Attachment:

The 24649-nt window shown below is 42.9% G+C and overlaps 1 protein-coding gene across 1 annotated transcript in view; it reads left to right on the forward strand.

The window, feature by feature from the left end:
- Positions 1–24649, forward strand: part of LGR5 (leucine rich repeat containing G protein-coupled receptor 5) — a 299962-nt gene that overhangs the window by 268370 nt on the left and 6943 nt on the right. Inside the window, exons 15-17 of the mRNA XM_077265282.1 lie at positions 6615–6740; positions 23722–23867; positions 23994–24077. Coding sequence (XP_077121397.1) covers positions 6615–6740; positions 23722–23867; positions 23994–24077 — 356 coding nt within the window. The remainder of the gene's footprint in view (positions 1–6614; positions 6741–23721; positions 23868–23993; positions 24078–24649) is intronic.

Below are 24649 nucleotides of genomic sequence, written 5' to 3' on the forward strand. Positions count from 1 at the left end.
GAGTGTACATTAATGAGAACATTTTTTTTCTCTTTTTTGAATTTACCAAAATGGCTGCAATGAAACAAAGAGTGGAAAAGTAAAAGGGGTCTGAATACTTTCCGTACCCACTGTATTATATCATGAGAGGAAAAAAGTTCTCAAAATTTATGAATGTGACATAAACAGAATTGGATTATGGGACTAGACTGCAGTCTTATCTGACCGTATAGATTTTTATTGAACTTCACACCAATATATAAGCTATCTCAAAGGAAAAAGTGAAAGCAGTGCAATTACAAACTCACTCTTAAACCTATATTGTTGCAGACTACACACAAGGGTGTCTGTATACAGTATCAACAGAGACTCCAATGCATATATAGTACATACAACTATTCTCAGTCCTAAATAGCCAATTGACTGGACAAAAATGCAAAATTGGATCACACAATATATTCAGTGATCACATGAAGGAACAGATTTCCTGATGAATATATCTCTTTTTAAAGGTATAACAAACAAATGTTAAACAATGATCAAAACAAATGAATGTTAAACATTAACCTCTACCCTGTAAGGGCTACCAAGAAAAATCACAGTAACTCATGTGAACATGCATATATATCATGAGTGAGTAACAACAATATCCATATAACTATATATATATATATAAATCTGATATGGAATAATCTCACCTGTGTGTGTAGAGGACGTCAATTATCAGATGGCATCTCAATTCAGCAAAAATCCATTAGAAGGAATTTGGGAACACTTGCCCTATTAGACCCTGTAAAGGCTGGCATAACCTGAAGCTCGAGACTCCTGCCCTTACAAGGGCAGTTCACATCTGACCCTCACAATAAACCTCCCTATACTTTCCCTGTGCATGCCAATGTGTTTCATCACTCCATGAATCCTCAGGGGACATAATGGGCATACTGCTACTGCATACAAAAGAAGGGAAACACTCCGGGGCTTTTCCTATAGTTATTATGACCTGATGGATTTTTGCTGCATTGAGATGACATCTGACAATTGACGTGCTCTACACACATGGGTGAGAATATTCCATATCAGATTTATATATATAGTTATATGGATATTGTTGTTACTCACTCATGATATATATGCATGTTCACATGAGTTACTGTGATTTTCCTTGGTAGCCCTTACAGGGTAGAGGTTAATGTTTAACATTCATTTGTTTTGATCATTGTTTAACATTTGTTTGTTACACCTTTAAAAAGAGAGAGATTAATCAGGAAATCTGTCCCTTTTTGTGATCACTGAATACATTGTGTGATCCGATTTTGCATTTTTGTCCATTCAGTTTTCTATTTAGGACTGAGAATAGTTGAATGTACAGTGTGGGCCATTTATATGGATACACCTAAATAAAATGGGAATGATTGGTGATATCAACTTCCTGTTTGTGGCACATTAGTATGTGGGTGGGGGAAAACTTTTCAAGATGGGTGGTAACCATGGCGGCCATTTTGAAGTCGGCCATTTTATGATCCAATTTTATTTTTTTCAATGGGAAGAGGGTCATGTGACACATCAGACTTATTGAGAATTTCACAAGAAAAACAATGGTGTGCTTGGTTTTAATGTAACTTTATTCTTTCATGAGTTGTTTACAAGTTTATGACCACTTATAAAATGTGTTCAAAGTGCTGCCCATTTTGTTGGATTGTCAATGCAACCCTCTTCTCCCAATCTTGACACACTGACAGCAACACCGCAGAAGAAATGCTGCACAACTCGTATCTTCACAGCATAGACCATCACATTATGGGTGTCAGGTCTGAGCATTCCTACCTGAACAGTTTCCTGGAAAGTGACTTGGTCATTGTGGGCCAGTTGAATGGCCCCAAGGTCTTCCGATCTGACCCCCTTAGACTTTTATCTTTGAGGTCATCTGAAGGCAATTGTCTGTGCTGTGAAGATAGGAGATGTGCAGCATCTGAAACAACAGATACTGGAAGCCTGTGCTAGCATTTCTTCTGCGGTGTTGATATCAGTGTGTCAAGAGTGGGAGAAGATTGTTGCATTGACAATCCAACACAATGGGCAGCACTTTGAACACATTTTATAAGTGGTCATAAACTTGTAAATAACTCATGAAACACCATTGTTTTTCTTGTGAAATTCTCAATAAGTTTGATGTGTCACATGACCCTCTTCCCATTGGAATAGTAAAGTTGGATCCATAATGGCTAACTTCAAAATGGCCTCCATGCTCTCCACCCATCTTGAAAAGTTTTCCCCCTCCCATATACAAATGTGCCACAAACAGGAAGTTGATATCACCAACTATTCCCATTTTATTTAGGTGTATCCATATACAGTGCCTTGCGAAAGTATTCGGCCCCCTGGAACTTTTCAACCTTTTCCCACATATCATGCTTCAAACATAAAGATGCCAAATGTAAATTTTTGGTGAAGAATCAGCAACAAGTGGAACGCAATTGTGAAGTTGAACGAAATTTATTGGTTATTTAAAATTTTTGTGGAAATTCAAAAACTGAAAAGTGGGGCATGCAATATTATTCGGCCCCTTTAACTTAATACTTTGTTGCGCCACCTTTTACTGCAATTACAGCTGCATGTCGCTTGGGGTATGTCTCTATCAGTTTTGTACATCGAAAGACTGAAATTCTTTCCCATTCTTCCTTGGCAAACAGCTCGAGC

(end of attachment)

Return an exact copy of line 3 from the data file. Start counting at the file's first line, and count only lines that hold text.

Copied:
- Positions 1–24649, forward strand: part of LGR5 (leucine rich repeat containing G protein-coupled receptor 5) — a 299962-nt gene that overhangs the window by 268370 nt on the left and 6943 nt on the right. Inside the window, exons 15-17 of the mRNA XM_077265282.1 lie at positions 6615–6740; positions 23722–23867; positions 23994–24077. Coding sequence (XP_077121397.1) covers positions 6615–6740; positions 23722–23867; positions 23994–24077 — 356 coding nt within the window. The remainder of the gene's footprint in view (positions 1–6614; positions 6741–23721; positions 23868–23993; positions 24078–24649) is intronic.